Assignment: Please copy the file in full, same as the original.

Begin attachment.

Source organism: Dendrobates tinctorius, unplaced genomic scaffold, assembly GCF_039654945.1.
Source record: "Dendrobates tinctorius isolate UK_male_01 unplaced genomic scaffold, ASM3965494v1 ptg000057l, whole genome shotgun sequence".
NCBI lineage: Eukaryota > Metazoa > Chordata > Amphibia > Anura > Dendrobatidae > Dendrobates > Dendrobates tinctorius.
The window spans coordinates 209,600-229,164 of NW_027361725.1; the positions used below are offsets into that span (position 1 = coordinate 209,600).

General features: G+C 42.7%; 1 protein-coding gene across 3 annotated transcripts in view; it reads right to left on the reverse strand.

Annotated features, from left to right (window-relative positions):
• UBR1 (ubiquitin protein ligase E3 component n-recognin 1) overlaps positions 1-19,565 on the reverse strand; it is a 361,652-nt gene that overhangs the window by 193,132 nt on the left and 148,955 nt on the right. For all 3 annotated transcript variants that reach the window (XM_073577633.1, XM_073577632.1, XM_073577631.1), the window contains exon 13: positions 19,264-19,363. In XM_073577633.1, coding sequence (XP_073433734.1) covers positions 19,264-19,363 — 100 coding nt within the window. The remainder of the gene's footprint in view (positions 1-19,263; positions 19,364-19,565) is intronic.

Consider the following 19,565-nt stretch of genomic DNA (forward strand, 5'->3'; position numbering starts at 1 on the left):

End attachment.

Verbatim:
Source organism: Dendrobates tinctorius, unplaced genomic scaffold, assembly GCF_039654945.1.
Source record: "Dendrobates tinctorius isolate UK_male_01 unplaced genomic scaffold, ASM3965494v1 ptg000057l, whole genome shotgun sequence".
NCBI lineage: Eukaryota > Metazoa > Chordata > Amphibia > Anura > Dendrobatidae > Dendrobates > Dendrobates tinctorius.
The window spans coordinates 209,600-229,164 of NW_027361725.1; the positions used below are offsets into that span (position 1 = coordinate 209,600).

General features: G+C 42.7%; 1 protein-coding gene across 3 annotated transcripts in view; it reads right to left on the reverse strand.

Annotated features, from left to right (window-relative positions):
• UBR1 (ubiquitin protein ligase E3 component n-recognin 1) overlaps positions 1-19,565 on the reverse strand; it is a 361,652-nt gene that overhangs the window by 193,132 nt on the left and 148,955 nt on the right. For all 3 annotated transcript variants that reach the window (XM_073577633.1, XM_073577632.1, XM_073577631.1), the window contains exon 13: positions 19,264-19,363. In XM_073577633.1, coding sequence (XP_073433734.1) covers positions 19,264-19,363 — 100 coding nt within the window. The remainder of the gene's footprint in view (positions 1-19,263; positions 19,364-19,565) is intronic.

Consider the following 19,565-nt stretch of genomic DNA (forward strand, 5'->3'; position numbering starts at 1 on the left):